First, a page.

Simone Biles and her coach Laurent Landi after Biles did a Yurchenko double pike vault on her way to winning the all-around in her first competition in two years. EPA/ALEX WORBLEWSKI
HOFFMAN ESTATES, ILLINOIS — Simone Biles, a four-time Olympic gold medalist in gymnastics, stopped at the end of the vaulting runway in Chicago’s NOW Arena on the last rotation of her first meet back in the competition. It was her first meeting back since she had been away for two years. Everyone knew what she was going to do. She had done it several times during warmups and training on the podium. It was all over the internet. This time, though, it was for a point.
Biles held her right hand with her left. A thin wedding band she had bought online to wear during competitions reminded her of how far she had come since the Tokyo Olympics when she had to drop out of five events because of a mental block called “the twisties.”
She took a big breath and started to run. Then she did something that no woman had ever done before. She did a Yurchenko double pike vault, which she did for the first time in a competition at the Core Hydration Classic two years ago, and won the all-around title.
Two years after Tokyo, when her career could have ended, Biles was again a champion in every event.
When she landed that vault, the crowd went crazy, and the whole arena shook like it was a Taylor Swift concert instead of a gymnastics meet. The “Simone Skye Shilese Jordan Konnor Zoe” T-shirts worn by the dads and the glitter-covered poster board signs only added to the atmosphere.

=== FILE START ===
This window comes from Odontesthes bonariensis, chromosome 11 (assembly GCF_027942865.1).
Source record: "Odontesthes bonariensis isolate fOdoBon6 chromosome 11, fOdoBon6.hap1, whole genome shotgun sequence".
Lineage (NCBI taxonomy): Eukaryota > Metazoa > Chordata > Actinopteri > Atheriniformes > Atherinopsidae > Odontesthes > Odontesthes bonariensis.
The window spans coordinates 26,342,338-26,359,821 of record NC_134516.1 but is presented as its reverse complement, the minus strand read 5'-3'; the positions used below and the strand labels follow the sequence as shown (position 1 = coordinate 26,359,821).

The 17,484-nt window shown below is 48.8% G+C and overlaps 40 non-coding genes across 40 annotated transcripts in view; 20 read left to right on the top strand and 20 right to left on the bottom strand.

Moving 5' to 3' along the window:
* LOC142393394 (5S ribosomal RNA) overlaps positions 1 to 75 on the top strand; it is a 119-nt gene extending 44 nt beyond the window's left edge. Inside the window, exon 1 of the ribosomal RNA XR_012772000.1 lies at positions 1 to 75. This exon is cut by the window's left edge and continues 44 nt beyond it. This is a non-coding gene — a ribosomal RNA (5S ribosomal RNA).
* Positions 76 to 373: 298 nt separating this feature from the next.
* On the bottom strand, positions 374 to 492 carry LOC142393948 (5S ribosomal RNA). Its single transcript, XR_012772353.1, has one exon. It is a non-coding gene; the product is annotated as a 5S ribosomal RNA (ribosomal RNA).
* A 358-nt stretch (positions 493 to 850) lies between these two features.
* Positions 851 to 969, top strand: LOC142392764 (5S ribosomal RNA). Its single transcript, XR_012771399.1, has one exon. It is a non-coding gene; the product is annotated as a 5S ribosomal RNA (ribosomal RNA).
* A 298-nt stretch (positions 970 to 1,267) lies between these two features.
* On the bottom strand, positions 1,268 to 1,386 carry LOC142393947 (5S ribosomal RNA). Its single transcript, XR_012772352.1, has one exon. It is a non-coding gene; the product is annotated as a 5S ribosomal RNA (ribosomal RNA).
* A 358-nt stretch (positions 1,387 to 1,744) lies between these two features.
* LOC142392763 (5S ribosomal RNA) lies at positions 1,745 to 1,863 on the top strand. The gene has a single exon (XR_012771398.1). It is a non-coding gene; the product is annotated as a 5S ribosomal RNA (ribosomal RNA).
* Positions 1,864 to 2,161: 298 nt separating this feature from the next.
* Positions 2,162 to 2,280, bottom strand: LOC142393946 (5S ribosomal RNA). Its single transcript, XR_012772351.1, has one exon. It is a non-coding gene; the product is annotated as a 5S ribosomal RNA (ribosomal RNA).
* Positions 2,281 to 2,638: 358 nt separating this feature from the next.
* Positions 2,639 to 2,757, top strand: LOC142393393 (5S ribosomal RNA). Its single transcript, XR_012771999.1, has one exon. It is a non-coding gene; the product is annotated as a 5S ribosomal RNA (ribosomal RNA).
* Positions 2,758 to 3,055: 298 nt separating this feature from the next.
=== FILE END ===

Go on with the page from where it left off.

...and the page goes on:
If there was any doubt about how serious the 26-year-old was about getting back into elite gymnastics, those doubts are gone. Biles not only won the meet but also the titles for beam, floor, and vault. She finished an unbelievable five points ahead of silver medalist Leanne Wong, who won this event last year. Biles has returned.
Here are four essential lessons from the meeting on Saturday night.
Biles is all set. Now.
Gymnasts have always thought of the U.S. Classic as a warm-up meet. It’s the last chance to qualify for the U.S. Gymnastics Championships, which will be held Aug. 24-27 in San Jose. Competitors can shake off their nerves and show off their skills in front of a crowd and a panel of judges. “At Classics, you’re usually at 50–60%; at Championships, you’re at 80–90%; and hopefully at Worlds, you’re at 100%,” Biles said on Saturday. “But I feel more ready for this Classics than I did for any other Classics I’ve been to. I think I’m in better mental and physical shape than in 2021.”
Gymnasts like Biles, who hadn’t already qualified for the U.S. Championships, only needed to do well in two events on Saturday to qualify. Before the weekend, most people thought Biles would do the bare minimum. None of her Tokyo teammates competed in more than two events, and if Biles didn’t, no one would criticize her for it. Since September, she’s been going to the gym but didn’t decide to return until a few months ago. “I was working on the wedding, so after May, we got down to business,” Biles said of her April wedding to NFL safety Jonathan Owens.